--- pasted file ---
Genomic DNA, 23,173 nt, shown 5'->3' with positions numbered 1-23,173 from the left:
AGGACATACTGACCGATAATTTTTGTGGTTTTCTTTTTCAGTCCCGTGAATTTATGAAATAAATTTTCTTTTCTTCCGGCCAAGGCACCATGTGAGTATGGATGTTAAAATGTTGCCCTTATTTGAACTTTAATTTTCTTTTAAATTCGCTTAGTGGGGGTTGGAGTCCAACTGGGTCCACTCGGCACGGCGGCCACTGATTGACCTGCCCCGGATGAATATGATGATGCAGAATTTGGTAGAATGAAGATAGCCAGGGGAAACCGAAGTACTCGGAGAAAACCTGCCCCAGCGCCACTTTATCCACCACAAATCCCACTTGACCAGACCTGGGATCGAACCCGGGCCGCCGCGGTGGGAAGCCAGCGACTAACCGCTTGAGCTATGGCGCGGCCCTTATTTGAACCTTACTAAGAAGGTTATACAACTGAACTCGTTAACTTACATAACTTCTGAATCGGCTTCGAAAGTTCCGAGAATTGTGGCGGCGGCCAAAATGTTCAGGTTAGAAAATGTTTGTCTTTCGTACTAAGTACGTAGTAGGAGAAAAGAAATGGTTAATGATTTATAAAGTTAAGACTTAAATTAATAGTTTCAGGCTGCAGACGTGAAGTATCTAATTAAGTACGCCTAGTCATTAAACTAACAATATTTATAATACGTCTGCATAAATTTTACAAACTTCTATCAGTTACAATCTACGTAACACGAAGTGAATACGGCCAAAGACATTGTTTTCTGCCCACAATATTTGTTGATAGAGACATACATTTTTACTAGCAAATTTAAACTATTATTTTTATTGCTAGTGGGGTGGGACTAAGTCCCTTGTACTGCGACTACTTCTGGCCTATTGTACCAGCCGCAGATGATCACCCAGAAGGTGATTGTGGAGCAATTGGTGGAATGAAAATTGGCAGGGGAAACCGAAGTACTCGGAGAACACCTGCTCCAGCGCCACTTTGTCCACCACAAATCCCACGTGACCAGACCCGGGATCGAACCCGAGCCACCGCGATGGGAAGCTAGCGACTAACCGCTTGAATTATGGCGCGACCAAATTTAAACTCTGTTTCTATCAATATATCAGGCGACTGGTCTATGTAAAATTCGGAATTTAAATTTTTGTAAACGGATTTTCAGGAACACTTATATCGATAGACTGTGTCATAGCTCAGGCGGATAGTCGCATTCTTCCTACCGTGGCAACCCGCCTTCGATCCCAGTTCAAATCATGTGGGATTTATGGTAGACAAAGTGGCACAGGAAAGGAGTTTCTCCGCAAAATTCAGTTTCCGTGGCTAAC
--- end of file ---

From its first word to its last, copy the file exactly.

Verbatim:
Genomic DNA, 23,173 nt, shown 5'->3' with positions numbered 1-23,173 from the left:
AGGACATACTGACCGATAATTTTTGTGGTTTTCTTTTTCAGTCCCGTGAATTTATGAAATAAATTTTCTTTTCTTCCGGCCAAGGCACCATGTGAGTATGGATGTTAAAATGTTGCCCTTATTTGAACTTTAATTTTCTTTTAAATTCGCTTAGTGGGGGTTGGAGTCCAACTGGGTCCACTCGGCACGGCGGCCACTGATTGACCTGCCCCGGATGAATATGATGATGCAGAATTTGGTAGAATGAAGATAGCCAGGGGAAACCGAAGTACTCGGAGAAAACCTGCCCCAGCGCCACTTTATCCACCACAAATCCCACTTGACCAGACCTGGGATCGAACCCGGGCCGCCGCGGTGGGAAGCCAGCGACTAACCGCTTGAGCTATGGCGCGGCCCTTATTTGAACCTTACTAAGAAGGTTATACAACTGAACTCGTTAACTTACATAACTTCTGAATCGGCTTCGAAAGTTCCGAGAATTGTGGCGGCGGCCAAAATGTTCAGGTTAGAAAATGTTTGTCTTTCGTACTAAGTACGTAGTAGGAGAAAAGAAATGGTTAATGATTTATAAAGTTAAGACTTAAATTAATAGTTTCAGGCTGCAGACGTGAAGTATCTAATTAAGTACGCCTAGTCATTAAACTAACAATATTTATAATACGTCTGCATAAATTTTACAAACTTCTATCAGTTACAATCTACGTAACACGAAGTGAATACGGCCAAAGACATTGTTTTCTGCCCACAATATTTGTTGATAGAGACATACATTTTTACTAGCAAATTTAAACTATTATTTTTATTGCTAGTGGGGTGGGACTAAGTCCCTTGTACTGCGACTACTTCTGGCCTATTGTACCAGCCGCAGATGATCACCCAGAAGGTGATTGTGGAGCAATTGGTGGAATGAAAATTGGCAGGGGAAACCGAAGTACTCGGAGAACACCTGCTCCAGCGCCACTTTGTCCACCACAAATCCCACGTGACCAGACCCGGGATCGAACCCGAGCCACCGCGATGGGAAGCTAGCGACTAACCGCTTGAATTATGGCGCGACCAAATTTAAACTCTGTTTCTATCAATATATCAGGCGACTGGTCTATGTAAAATTCGGAATTTAAATTTTTGTAAACGGATTTTCAGGAACACTTATATCGATAGACTGTGTCATAGCTCAGGCGGATAGTCGCATTCTTCCTACCGTGGCAACCCGCCTTCGATCCCAGTTCAAATCATGTGGGATTTATGGTAGACAAAGTGGCACAGGAAAGGAGTTTCTCCGCAAAATTCAGTTTCCGTGGCTAAC